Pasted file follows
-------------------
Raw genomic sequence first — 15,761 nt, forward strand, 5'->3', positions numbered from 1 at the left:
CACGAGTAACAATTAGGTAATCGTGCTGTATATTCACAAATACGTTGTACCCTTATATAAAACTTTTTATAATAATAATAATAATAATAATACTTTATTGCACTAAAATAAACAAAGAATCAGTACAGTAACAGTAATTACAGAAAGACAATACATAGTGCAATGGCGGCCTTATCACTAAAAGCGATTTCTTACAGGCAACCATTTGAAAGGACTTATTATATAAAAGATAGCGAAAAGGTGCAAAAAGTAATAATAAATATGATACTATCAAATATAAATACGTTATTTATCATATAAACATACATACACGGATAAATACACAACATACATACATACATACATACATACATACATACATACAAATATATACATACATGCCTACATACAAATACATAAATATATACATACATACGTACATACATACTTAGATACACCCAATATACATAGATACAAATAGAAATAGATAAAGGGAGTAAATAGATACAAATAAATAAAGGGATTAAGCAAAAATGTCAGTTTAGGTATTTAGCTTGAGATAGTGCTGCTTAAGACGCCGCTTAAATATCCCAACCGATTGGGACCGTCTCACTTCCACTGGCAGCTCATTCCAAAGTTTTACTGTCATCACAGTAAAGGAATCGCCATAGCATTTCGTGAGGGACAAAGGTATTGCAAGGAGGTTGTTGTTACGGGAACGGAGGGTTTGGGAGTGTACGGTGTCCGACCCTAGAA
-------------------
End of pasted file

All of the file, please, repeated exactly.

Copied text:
Raw genomic sequence first — 15,761 nt, forward strand, 5'->3', positions numbered from 1 at the left:
CACGAGTAACAATTAGGTAATCGTGCTGTATATTCACAAATACGTTGTACCCTTATATAAAACTTTTTATAATAATAATAATAATAATAATACTTTATTGCACTAAAATAAACAAAGAATCAGTACAGTAACAGTAATTACAGAAAGACAATACATAGTGCAATGGCGGCCTTATCACTAAAAGCGATTTCTTACAGGCAACCATTTGAAAGGACTTATTATATAAAAGATAGCGAAAAGGTGCAAAAAGTAATAATAAATATGATACTATCAAATATAAATACGTTATTTATCATATAAACATACATACACGGATAAATACACAACATACATACATACATACATACATACATACATACATACAAATATATACATACATGCCTACATACAAATACATAAATATATACATACATACGTACATACATACTTAGATACACCCAATATACATAGATACAAATAGAAATAGATAAAGGGAGTAAATAGATACAAATAAATAAAGGGATTAAGCAAAAATGTCAGTTTAGGTATTTAGCTTGAGATAGTGCTGCTTAAGACGCCGCTTAAATATCCCAACCGATTGGGACCGTCTCACTTCCACTGGCAGCTCATTCCAAAGTTTTACTGTCATCACAGTAAAGGAATCGCCATAGCATTTCGTGAGGGACAAAGGTATTGCAAGGAGGTTGTTGTTACGGGAACGGAGGGTTTGGGAGTGTACGGTGTCCGACCCTAGAA